Political Cartoon Example

English I

Cartoon Analysis


Explain the...

Main Idea, Satire, and What techniques the artist used.

1. Symbolism: Cartoonists use simple objects, or symbols, to stand for larger

concepts or ideas.

After you identify the symbols in a cartoon, think about what the cartoonist

intends each symbol to stand for.

2. Exaggeration: Sometimes cartoonists overdo, or exaggerate, the physical

characteristics of people or things in order to make a point.

When you study a cartoon, look for any characteristics that seem overdone or

overblown. (Facial characteristics and clothing are some of the most commonly

exaggerated characteristics.) Then, try to decide what point the cartoonist was

trying to make through exaggeration.

3. Labeling: Cartoonists often label objects or people to make it clear exactly

what they stand for.

Watch out for the different labels that appear in a cartoon, and ask yourself why

the cartoonist chose to label that particular person or object. Does the label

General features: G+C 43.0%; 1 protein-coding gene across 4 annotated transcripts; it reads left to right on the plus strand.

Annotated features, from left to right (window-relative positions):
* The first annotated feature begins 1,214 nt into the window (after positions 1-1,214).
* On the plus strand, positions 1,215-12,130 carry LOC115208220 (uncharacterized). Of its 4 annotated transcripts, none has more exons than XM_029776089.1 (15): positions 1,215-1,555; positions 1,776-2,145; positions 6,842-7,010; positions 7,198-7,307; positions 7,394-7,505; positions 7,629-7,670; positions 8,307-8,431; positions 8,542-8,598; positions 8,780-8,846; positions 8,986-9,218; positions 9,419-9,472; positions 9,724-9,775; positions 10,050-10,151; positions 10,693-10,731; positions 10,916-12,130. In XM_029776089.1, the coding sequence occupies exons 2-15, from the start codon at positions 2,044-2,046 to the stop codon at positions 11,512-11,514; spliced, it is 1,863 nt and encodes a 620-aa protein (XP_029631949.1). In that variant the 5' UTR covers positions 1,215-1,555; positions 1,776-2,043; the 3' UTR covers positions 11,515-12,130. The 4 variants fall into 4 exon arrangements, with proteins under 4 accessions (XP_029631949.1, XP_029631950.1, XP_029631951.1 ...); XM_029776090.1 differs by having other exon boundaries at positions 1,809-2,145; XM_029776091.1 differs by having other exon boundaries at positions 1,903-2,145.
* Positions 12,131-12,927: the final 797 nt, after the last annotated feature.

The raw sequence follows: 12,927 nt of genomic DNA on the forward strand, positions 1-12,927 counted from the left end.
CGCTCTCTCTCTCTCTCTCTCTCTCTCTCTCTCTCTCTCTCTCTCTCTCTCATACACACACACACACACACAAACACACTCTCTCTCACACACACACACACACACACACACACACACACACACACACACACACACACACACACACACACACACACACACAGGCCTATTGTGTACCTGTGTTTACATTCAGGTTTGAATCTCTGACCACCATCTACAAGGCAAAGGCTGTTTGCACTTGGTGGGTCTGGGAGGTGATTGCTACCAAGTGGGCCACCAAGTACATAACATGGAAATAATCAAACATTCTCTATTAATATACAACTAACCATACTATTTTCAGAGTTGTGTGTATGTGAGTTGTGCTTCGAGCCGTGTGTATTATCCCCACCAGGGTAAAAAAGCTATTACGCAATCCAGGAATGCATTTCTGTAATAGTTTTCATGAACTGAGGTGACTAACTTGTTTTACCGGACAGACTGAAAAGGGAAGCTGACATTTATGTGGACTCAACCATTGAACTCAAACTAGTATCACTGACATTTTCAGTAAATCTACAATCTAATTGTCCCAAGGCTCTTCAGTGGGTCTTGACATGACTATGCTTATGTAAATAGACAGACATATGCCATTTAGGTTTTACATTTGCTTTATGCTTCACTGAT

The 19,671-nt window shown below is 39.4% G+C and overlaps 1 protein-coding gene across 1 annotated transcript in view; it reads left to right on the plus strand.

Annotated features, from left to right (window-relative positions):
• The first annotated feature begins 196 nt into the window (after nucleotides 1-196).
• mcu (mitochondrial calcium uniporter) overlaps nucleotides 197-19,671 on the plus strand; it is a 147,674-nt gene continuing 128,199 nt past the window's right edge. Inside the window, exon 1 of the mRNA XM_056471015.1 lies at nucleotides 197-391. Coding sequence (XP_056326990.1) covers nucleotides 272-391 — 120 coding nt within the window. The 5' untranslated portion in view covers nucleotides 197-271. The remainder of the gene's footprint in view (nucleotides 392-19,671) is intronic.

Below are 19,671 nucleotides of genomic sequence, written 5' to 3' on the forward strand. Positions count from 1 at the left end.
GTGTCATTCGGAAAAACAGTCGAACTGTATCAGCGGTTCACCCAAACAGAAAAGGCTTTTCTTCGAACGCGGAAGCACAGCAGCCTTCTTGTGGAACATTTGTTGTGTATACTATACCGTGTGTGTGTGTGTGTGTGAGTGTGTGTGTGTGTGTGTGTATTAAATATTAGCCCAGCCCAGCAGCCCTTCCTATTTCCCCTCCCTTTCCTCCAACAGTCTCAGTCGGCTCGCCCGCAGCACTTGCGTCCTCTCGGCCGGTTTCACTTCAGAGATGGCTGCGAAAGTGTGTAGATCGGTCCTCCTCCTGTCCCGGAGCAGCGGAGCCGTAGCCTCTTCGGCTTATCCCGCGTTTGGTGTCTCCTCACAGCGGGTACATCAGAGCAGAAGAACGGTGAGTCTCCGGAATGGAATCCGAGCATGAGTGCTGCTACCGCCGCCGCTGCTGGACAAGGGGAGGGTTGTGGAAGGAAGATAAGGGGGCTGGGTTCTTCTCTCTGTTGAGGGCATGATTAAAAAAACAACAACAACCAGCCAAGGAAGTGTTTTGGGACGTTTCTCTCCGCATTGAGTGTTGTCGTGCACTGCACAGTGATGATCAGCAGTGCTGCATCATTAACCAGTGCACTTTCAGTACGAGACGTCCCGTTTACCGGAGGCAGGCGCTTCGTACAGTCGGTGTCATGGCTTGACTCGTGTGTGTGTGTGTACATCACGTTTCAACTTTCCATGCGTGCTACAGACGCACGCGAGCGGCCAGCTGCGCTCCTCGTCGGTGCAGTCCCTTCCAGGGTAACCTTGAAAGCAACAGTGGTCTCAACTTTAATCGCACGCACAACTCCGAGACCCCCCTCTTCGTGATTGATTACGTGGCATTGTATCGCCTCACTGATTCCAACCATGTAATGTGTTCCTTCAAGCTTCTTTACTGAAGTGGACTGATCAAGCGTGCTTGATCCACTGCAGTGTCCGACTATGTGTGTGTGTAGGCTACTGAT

make the meaning of the object clearer?

4. Analogy: An analogy is a comparison between two unlike things that share

some characteristics. By comparing a complex issue or situation with a more

familiar one, cartoonists can help their readers see it in a different light.

After you’ve studied a cartoon for a while, try to decide what the cartoon’s

main analogy is. What two situations does the cartoon compare? Once you

understand the main analogy, decide if this comparison makes the cartoonist’s

point more clear to you.

5. Irony: Irony is the difference between the ways things are and the way things

should be, or the way things are expected to be. Cartoonists often use irony to

express their opinion on an issue.